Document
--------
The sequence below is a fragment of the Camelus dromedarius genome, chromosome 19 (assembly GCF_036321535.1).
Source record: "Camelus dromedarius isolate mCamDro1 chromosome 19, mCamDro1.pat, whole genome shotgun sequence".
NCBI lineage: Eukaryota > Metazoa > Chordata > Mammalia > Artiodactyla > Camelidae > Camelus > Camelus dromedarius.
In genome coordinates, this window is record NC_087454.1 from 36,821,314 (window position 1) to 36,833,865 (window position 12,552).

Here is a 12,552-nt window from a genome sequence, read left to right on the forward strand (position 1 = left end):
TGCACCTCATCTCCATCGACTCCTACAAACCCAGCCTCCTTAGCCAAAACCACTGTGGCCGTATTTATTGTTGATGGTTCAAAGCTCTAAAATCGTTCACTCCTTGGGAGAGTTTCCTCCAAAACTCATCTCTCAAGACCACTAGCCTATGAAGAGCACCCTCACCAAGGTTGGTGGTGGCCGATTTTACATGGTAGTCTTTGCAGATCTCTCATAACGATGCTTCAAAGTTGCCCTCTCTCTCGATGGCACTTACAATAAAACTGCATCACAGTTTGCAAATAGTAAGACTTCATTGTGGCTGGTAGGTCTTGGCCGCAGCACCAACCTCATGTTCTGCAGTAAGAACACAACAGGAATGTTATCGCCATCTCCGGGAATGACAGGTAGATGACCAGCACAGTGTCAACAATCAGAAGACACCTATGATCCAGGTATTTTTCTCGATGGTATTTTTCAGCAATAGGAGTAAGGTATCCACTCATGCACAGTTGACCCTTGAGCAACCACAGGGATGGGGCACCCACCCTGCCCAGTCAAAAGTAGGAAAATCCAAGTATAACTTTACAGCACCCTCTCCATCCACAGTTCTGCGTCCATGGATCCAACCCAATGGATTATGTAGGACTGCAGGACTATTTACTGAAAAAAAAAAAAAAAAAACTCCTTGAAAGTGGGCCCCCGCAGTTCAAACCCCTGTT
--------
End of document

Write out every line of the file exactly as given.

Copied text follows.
The sequence below is a fragment of the Camelus dromedarius genome, chromosome 19 (assembly GCF_036321535.1).
Source record: "Camelus dromedarius isolate mCamDro1 chromosome 19, mCamDro1.pat, whole genome shotgun sequence".
NCBI lineage: Eukaryota > Metazoa > Chordata > Mammalia > Artiodactyla > Camelidae > Camelus > Camelus dromedarius.
In genome coordinates, this window is record NC_087454.1 from 36,821,314 (window position 1) to 36,833,865 (window position 12,552).

Here is a 12,552-nt window from a genome sequence, read left to right on the forward strand (position 1 = left end):
TGCACCTCATCTCCATCGACTCCTACAAACCCAGCCTCCTTAGCCAAAACCACTGTGGCCGTATTTATTGTTGATGGTTCAAAGCTCTAAAATCGTTCACTCCTTGGGAGAGTTTCCTCCAAAACTCATCTCTCAAGACCACTAGCCTATGAAGAGCACCCTCACCAAGGTTGGTGGTGGCCGATTTTACATGGTAGTCTTTGCAGATCTCTCATAACGATGCTTCAAAGTTGCCCTCTCTCTCGATGGCACTTACAATAAAACTGCATCACAGTTTGCAAATAGTAAGACTTCATTGTGGCTGGTAGGTCTTGGCCGCAGCACCAACCTCATGTTCTGCAGTAAGAACACAACAGGAATGTTATCGCCATCTCCGGGAATGACAGGTAGATGACCAGCACAGTGTCAACAATCAGAAGACACCTATGATCCAGGTATTTTTCTCGATGGTATTTTTCAGCAATAGGAGTAAGGTATCCACTCATGCACAGTTGACCCTTGAGCAACCACAGGGATGGGGCACCCACCCTGCCCAGTCAAAAGTAGGAAAATCCAAGTATAACTTTACAGCACCCTCTCCATCCACAGTTCTGCGTCCATGGATCCAACCCAATGGATTATGTAGGACTGCAGGACTATTTACTGAAAAAAAAAAAAAAAAAACTCCTTGAAAGTGGGCCCCCGCAGTTCAAACCCCTGTT